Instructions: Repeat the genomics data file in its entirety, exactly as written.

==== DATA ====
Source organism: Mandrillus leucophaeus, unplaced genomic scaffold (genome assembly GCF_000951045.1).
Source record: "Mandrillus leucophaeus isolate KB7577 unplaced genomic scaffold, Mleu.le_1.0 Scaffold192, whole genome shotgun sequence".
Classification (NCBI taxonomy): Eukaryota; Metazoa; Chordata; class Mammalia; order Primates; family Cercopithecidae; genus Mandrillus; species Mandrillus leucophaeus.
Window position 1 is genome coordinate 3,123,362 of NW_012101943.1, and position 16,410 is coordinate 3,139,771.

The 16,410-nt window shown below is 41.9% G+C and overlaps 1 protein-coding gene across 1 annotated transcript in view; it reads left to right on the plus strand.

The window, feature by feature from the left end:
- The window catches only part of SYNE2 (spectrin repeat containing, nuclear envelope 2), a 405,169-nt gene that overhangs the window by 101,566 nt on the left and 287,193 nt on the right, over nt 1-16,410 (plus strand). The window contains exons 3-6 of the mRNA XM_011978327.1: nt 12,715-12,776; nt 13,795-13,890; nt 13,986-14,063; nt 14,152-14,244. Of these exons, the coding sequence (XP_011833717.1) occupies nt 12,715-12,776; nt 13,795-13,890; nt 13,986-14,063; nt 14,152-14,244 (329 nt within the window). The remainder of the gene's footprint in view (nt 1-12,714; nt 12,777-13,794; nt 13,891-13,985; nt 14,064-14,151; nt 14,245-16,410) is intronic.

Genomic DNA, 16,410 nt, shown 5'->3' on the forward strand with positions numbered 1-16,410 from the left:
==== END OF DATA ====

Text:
Source organism: Mandrillus leucophaeus, unplaced genomic scaffold (genome assembly GCF_000951045.1).
Source record: "Mandrillus leucophaeus isolate KB7577 unplaced genomic scaffold, Mleu.le_1.0 Scaffold192, whole genome shotgun sequence".
Classification (NCBI taxonomy): Eukaryota; Metazoa; Chordata; class Mammalia; order Primates; family Cercopithecidae; genus Mandrillus; species Mandrillus leucophaeus.
Window position 1 is genome coordinate 3,123,362 of NW_012101943.1, and position 16,410 is coordinate 3,139,771.

The 16,410-nt window shown below is 41.9% G+C and overlaps 1 protein-coding gene across 1 annotated transcript in view; it reads left to right on the plus strand.

The window, feature by feature from the left end:
- The window catches only part of SYNE2 (spectrin repeat containing, nuclear envelope 2), a 405,169-nt gene that overhangs the window by 101,566 nt on the left and 287,193 nt on the right, over nt 1-16,410 (plus strand). The window contains exons 3-6 of the mRNA XM_011978327.1: nt 12,715-12,776; nt 13,795-13,890; nt 13,986-14,063; nt 14,152-14,244. Of these exons, the coding sequence (XP_011833717.1) occupies nt 12,715-12,776; nt 13,795-13,890; nt 13,986-14,063; nt 14,152-14,244 (329 nt within the window). The remainder of the gene's footprint in view (nt 1-12,714; nt 12,777-13,794; nt 13,891-13,985; nt 14,064-14,151; nt 14,245-16,410) is intronic.

Genomic DNA, 16,410 nt, shown 5'->3' on the forward strand with positions numbered 1-16,410 from the left: